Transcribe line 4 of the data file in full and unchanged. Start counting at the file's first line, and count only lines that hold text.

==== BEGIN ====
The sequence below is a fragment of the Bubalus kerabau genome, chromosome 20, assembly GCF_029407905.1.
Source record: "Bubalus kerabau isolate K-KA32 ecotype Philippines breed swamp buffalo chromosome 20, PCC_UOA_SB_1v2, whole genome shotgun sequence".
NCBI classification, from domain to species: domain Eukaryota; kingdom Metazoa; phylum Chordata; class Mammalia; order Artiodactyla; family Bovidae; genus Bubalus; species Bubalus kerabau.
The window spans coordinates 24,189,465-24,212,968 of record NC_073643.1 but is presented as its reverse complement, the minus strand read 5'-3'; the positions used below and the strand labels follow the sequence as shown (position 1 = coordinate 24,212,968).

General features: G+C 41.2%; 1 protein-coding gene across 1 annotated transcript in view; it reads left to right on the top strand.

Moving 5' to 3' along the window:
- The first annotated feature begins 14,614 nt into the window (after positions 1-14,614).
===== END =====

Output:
The window spans coordinates 24,189,465-24,212,968 of record NC_073643.1 but is presented as its reverse complement, the minus strand read 5'-3'; the positions used below and the strand labels follow the sequence as shown (position 1 = coordinate 24,212,968).